Expanding spiritual horizons

Traditional worshiper nurtured by New Worshiping Community’s ministry

by Pat Cole | Presbyterian News Service

(L to R) Tim Bryant, who leads a Bible study whose members are supportive of Hope for Life Chapel RV Ministry; Tamara John and Myron Hughes. (Photo provided)

LOUISVILLE – Behind every New Worshiping Community is another community that offers prayer and financial support to these emerging centers of Christian witness.

Myron Hughes doesn’t worship at the Hope for Life Chapel RV Park Ministry, but supporting its transformative work has been a life-changing experience for him.

Hughes, a member of Laguna Presbyterian Church in Laguna Beach, California, loves the traditional church. He never expected to be involved in fostering a worshiping community where pews, a pipe organ and a chancel are not to be found.

Yet his attitude changed when he encountered Hope for Life Chapel, which is just 15 miles up California Highway 1 from his congregation.

“What I’ve learned from RV ministry,” Hughes says, “is that the work of the church is on the street; it is in the workplace, at the park and on the beach. Churches in the future won’t always be in a building, and that’s OK.”

Hughes makes financial gifts to Hope for Life Chapel and to the national 1001 New Worshiping Communities initiative of which it is a part. The 1001 movement, which began in 2012, seeks to start 1,001 new worshiping communities by 2022. To date, nearly 400 have been established.

Hughes’ enthusiasm about Hope for Life Chapel convinced members of his weekly men’s Bible study to support its work. His congregation is one of 13 Presbyterian churches that partners with Hope for Life Chapel, which also counts the Presbyterian Women’s groups of two other congregations as partners. These relationships are in addition to the support and guidance Hope for Life Chapel receives from the Presbytery of Los Ranchos and the Presbyterian Mission Agency.

The director of Hope for Life Chapel, the Rev. Tamara John, moved into the RV park six years ago to start the ministry. She builds relationships with its residents using her customized fifth wheel trailer with a chapel in the back as her ministry base.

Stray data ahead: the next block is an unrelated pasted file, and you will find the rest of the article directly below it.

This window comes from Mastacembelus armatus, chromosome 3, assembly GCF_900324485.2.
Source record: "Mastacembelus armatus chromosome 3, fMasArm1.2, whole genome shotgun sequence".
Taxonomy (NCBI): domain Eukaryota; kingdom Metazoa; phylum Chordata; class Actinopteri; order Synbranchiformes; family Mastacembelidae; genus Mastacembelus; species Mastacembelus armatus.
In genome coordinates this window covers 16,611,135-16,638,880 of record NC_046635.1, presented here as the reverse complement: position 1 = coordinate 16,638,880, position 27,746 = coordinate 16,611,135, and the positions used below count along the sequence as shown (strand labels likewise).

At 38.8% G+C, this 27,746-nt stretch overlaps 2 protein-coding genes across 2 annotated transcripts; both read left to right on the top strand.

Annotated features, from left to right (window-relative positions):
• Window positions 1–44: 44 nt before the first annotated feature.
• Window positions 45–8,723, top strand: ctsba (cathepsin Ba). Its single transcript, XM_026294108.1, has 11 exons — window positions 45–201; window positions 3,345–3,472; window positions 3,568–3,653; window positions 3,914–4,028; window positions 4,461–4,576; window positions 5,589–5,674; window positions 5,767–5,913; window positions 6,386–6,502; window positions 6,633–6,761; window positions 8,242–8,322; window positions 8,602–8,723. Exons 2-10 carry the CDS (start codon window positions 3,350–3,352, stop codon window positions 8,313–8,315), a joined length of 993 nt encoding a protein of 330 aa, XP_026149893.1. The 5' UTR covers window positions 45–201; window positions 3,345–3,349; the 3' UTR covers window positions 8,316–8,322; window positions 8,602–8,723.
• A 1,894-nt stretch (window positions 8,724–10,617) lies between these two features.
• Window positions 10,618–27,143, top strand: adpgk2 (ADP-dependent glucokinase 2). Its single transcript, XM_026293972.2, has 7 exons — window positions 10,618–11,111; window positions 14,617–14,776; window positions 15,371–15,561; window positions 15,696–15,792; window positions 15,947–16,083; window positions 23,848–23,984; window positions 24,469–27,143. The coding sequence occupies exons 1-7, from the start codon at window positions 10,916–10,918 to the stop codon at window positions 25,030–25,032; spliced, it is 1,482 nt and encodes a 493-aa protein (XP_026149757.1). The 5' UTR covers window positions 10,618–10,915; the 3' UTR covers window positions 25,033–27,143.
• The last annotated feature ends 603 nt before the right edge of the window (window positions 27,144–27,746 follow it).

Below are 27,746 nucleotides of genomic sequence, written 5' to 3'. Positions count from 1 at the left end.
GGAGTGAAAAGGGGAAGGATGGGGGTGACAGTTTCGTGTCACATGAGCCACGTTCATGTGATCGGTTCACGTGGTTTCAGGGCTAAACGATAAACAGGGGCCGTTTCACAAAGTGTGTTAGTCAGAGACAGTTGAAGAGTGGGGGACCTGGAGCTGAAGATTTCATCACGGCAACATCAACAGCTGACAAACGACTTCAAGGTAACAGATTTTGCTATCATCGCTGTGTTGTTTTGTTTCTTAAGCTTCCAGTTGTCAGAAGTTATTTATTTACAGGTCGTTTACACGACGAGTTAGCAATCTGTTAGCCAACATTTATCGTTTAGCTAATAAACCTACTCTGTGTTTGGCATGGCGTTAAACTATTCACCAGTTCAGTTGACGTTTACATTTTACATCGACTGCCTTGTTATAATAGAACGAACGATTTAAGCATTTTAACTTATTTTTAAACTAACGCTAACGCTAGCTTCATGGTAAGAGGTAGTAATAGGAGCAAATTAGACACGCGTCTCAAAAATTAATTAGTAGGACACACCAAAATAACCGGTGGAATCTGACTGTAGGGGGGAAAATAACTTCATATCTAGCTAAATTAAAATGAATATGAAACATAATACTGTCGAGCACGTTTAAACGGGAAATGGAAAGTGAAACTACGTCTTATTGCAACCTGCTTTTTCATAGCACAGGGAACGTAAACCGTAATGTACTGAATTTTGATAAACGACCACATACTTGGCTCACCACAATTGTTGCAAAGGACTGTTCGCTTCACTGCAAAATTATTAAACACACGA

In the park, she encounters people from various walks of life. There are vacationers, oil rig workers, migrant workers and traveling nurses as well as unemployed people and others who are down on their luck.

“Such people are often reluctant to engage the community because of a lack of trust or a belief they won’t be in the park for long,” John observes. “For these and many other reasons they are not going to go to a church, so I bring church — and the gospel — to them.”

John strives to build community “by getting residents out of their shells and talking with one another.” She estimates it takes 10 days to two weeks before she can gain enough trust to have a lengthy conversation with a new resident and often a year or more before people really begin to open up.

When trust is built, John feels free to talk with residents about the gospel and how it relates to their life situations. This was the case with a park resident who moved there three years ago and introduced himself as “the General.” He drank heavily and earned a reputation as being loud and crude. Nevertheless, John spoke with him nearly every day.

Health problems began to plague “the General,” and during a three-hour conversation with him, John posed a poignant question: “Have you had enough of living life your way?” It was not long until she saw his life start to change.

“He started telling people in the RV park how he had experienced God’s love,” John says. “He also became one of the community’s top volunteers. He really wants to grow closer to the Lord.”

John says she has witnessed “hundreds” of transformations, but none would have been possible without the people who have “invested in this ministry financially and in many other ways.” She considers the supporters of Hope for Life’s Chapel part of the ministry. “I share this work with them,” she explains. “It is their ministry too.”

While Hughes enjoys hearing about the ministry’s impact in the RV park, he says his most persistent reminder of its influence is within himself. “Our gifts to RV ministry have accomplished something in my heart, and my wife’s heart,” Hughes shares. “LouAnn and I started out as the givers and now find ourselves receiving much. We love making a difference in this way.”

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To support 1001 New Worshiping Communities, please click here.

Watch a video about Hope for Life Chapel RV Ministry.


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